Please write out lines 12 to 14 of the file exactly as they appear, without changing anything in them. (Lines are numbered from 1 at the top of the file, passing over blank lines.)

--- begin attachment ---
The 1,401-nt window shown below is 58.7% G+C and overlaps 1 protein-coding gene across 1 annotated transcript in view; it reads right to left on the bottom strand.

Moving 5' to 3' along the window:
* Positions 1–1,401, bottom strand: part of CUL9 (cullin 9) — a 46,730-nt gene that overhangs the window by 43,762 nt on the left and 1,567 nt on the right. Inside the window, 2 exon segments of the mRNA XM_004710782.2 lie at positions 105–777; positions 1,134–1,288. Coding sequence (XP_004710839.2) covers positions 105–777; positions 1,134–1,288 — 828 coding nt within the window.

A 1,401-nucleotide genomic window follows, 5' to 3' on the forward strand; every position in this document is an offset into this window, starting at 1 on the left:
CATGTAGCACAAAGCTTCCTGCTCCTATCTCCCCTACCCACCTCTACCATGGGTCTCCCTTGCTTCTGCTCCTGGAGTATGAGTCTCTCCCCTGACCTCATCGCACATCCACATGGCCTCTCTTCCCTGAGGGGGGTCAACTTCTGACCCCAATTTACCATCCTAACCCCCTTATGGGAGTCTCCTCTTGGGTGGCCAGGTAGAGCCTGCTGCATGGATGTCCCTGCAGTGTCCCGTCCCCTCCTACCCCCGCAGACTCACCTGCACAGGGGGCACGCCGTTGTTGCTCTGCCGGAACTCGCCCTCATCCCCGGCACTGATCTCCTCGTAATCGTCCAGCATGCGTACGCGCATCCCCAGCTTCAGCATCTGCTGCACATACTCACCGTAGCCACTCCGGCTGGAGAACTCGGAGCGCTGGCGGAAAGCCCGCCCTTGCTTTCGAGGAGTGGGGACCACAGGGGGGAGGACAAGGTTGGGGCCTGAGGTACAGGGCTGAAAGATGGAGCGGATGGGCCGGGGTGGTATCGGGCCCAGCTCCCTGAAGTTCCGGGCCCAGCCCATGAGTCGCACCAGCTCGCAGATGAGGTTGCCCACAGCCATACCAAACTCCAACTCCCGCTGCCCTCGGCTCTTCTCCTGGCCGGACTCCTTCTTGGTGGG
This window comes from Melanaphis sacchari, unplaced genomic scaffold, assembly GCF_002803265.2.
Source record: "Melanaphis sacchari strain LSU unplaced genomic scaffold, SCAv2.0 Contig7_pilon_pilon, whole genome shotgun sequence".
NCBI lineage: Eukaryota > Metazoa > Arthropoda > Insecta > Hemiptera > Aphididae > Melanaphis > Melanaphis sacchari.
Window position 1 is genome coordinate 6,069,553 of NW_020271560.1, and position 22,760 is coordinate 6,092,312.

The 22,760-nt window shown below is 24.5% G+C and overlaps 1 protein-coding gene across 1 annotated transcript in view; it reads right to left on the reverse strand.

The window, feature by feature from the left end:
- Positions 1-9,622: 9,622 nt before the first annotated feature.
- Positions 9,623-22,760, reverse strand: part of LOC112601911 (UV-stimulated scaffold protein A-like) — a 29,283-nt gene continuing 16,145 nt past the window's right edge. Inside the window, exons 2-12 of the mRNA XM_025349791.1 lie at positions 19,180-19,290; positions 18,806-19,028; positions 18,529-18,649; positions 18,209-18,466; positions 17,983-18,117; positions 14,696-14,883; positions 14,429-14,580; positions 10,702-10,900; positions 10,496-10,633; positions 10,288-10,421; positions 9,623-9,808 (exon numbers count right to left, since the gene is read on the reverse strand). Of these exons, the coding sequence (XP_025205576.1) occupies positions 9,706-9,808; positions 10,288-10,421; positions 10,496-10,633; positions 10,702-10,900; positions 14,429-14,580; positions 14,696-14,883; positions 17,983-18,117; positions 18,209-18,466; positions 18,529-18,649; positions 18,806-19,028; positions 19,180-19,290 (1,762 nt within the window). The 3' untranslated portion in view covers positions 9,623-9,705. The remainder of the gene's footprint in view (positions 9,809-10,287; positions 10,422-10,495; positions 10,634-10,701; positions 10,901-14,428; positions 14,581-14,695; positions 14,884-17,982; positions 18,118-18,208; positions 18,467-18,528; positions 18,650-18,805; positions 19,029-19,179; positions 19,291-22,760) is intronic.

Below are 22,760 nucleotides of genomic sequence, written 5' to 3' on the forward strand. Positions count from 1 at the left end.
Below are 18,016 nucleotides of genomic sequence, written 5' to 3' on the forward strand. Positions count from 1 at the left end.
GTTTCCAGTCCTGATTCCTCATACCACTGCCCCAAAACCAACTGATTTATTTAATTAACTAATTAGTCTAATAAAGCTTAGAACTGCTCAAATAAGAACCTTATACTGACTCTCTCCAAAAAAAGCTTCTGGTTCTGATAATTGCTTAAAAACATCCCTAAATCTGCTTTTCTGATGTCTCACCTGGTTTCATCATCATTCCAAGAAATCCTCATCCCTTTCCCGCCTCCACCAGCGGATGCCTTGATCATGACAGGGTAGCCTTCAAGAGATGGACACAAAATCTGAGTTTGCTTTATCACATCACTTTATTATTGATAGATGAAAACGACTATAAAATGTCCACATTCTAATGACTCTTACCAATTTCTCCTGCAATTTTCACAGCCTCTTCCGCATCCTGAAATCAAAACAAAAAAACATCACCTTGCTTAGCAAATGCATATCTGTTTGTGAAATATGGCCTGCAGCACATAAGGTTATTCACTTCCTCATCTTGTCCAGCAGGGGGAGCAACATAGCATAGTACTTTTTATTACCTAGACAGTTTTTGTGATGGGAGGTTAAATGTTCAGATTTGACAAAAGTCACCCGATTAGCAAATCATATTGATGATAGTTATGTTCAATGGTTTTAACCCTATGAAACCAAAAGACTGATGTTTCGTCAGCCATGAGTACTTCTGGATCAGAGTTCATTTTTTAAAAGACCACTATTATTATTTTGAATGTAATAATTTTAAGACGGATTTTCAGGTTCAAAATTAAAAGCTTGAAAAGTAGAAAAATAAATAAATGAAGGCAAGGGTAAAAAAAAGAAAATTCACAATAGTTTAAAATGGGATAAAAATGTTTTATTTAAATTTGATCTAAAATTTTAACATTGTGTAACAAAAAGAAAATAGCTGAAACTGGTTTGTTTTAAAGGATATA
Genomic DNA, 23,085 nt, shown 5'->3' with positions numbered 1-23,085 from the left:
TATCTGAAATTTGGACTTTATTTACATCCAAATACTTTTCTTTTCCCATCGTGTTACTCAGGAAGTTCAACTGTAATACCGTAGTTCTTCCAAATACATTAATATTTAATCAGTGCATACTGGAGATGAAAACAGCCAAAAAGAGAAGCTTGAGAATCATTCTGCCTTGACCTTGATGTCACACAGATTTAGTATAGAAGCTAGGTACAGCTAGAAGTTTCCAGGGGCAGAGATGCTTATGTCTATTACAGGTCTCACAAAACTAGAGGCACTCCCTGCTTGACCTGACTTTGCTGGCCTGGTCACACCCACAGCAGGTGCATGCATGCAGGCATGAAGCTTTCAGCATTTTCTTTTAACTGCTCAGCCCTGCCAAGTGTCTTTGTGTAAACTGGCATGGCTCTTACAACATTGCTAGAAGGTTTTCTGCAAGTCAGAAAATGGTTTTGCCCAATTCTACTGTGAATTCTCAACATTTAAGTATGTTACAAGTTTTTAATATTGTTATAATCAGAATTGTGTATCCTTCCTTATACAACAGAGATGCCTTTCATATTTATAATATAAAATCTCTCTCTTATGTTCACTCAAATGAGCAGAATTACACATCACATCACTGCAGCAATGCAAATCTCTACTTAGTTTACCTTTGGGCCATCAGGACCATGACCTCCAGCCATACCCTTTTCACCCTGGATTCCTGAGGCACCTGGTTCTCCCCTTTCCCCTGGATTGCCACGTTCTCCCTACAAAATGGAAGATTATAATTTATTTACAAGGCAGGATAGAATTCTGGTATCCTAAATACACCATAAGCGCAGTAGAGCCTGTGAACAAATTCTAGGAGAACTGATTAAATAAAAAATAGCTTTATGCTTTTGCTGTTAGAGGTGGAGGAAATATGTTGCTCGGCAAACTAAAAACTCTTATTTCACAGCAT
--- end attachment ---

- Positions 1-9,622: 9,622 nt before the first annotated feature.
- Positions 9,623-22,760, reverse strand: part of LOC112601911 (UV-stimulated scaffold protein A-like) — a 29,283-nt gene continuing 16,145 nt past the window's right edge. Inside the window, exons 2-12 of the mRNA XM_025349791.1 lie at positions 19,180-19,290; positions 18,806-19,028; positions 18,529-18,649; positions 18,209-18,466; positions 17,983-18,117; positions 14,696-14,883; positions 14,429-14,580; positions 10,702-10,900; positions 10,496-10,633; positions 10,288-10,421; positions 9,623-9,808 (exon numbers count right to left, since the gene is read on the reverse strand). Of these exons, the coding sequence (XP_025205576.1) occupies positions 9,706-9,808; positions 10,288-10,421; positions 10,496-10,633; positions 10,702-10,900; positions 14,429-14,580; positions 14,696-14,883; positions 17,983-18,117; positions 18,209-18,466; positions 18,529-18,649; positions 18,806-19,028; positions 19,180-19,290 (1,762 nt within the window). The 3' untranslated portion in view covers positions 9,623-9,705. The remainder of the gene's footprint in view (positions 9,809-10,287; positions 10,422-10,495; positions 10,634-10,701; positions 10,901-14,428; positions 14,581-14,695; positions 14,884-17,982; positions 18,118-18,208; positions 18,467-18,528; positions 18,650-18,805; positions 19,029-19,179; positions 19,291-22,760) is intronic.

Below are 22,760 nucleotides of genomic sequence, written 5' to 3' on the forward strand. Positions count from 1 at the left end.